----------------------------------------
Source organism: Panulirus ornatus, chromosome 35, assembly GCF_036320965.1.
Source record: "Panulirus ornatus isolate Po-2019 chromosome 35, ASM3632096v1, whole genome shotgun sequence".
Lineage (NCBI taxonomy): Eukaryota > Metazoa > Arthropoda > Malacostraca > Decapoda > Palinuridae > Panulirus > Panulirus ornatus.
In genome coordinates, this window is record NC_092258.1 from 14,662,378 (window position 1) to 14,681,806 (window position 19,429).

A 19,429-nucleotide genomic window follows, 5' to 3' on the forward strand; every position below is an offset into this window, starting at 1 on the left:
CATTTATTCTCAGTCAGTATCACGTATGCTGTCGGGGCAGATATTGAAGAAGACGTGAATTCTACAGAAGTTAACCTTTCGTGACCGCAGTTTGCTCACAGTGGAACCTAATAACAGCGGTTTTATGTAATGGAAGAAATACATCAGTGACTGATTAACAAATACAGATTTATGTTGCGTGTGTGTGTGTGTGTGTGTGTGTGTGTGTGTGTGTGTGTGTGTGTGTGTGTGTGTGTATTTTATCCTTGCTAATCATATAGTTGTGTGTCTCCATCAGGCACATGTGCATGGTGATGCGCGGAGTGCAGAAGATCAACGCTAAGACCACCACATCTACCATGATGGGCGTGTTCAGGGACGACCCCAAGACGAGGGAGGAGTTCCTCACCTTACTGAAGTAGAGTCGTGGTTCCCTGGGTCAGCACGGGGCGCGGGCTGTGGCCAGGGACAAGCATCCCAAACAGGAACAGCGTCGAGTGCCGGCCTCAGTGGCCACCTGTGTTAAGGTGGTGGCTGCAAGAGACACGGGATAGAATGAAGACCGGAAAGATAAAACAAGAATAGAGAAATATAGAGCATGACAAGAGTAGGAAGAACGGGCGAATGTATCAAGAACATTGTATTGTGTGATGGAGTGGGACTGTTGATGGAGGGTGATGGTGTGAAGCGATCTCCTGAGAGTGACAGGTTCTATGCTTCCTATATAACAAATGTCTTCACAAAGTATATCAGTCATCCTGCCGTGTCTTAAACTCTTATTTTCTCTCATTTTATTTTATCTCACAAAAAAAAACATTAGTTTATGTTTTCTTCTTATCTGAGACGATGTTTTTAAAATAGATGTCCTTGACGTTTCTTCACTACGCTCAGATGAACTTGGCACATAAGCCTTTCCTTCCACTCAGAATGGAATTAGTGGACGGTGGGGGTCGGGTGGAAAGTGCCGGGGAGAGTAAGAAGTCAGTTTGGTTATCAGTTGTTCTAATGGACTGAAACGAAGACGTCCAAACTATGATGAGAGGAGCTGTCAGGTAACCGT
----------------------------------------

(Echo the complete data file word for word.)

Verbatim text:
Source organism: Panulirus ornatus, chromosome 35, assembly GCF_036320965.1.
Source record: "Panulirus ornatus isolate Po-2019 chromosome 35, ASM3632096v1, whole genome shotgun sequence".
Lineage (NCBI taxonomy): Eukaryota > Metazoa > Arthropoda > Malacostraca > Decapoda > Palinuridae > Panulirus > Panulirus ornatus.
In genome coordinates, this window is record NC_092258.1 from 14,662,378 (window position 1) to 14,681,806 (window position 19,429).

A 19,429-nucleotide genomic window follows, 5' to 3' on the forward strand; every position below is an offset into this window, starting at 1 on the left:
CATTTATTCTCAGTCAGTATCACGTATGCTGTCGGGGCAGATATTGAAGAAGACGTGAATTCTACAGAAGTTAACCTTTCGTGACCGCAGTTTGCTCACAGTGGAACCTAATAACAGCGGTTTTATGTAATGGAAGAAATACATCAGTGACTGATTAACAAATACAGATTTATGTTGCGTGTGTGTGTGTGTGTGTGTGTGTGTGTGTGTGTGTGTGTGTGTGTGTGTGTGTGTGTATTTTATCCTTGCTAATCATATAGTTGTGTGTCTCCATCAGGCACATGTGCATGGTGATGCGCGGAGTGCAGAAGATCAACGCTAAGACCACCACATCTACCATGATGGGCGTGTTCAGGGACGACCCCAAGACGAGGGAGGAGTTCCTCACCTTACTGAAGTAGAGTCGTGGTTCCCTGGGTCAGCACGGGGCGCGGGCTGTGGCCAGGGACAAGCATCCCAAACAGGAACAGCGTCGAGTGCCGGCCTCAGTGGCCACCTGTGTTAAGGTGGTGGCTGCAAGAGACACGGGATAGAATGAAGACCGGAAAGATAAAACAAGAATAGAGAAATATAGAGCATGACAAGAGTAGGAAGAACGGGCGAATGTATCAAGAACATTGTATTGTGTGATGGAGTGGGACTGTTGATGGAGGGTGATGGTGTGAAGCGATCTCCTGAGAGTGACAGGTTCTATGCTTCCTATATAACAAATGTCTTCACAAAGTATATCAGTCATCCTGCCGTGTCTTAAACTCTTATTTTCTCTCATTTTATTTTATCTCACAAAAAAAAACATTAGTTTATGTTTTCTTCTTATCTGAGACGATGTTTTTAAAATAGATGTCCTTGACGTTTCTTCACTACGCTCAGATGAACTTGGCACATAAGCCTTTCCTTCCACTCAGAATGGAATTAGTGGACGGTGGGGGTCGGGTGGAAAGTGCCGGGGAGAGTAAGAAGTCAGTTTGGTTATCAGTTGTTCTAATGGACTGAAACGAAGACGTCCAAACTATGATGAGAGGAGCTGTCAGGTAACCGT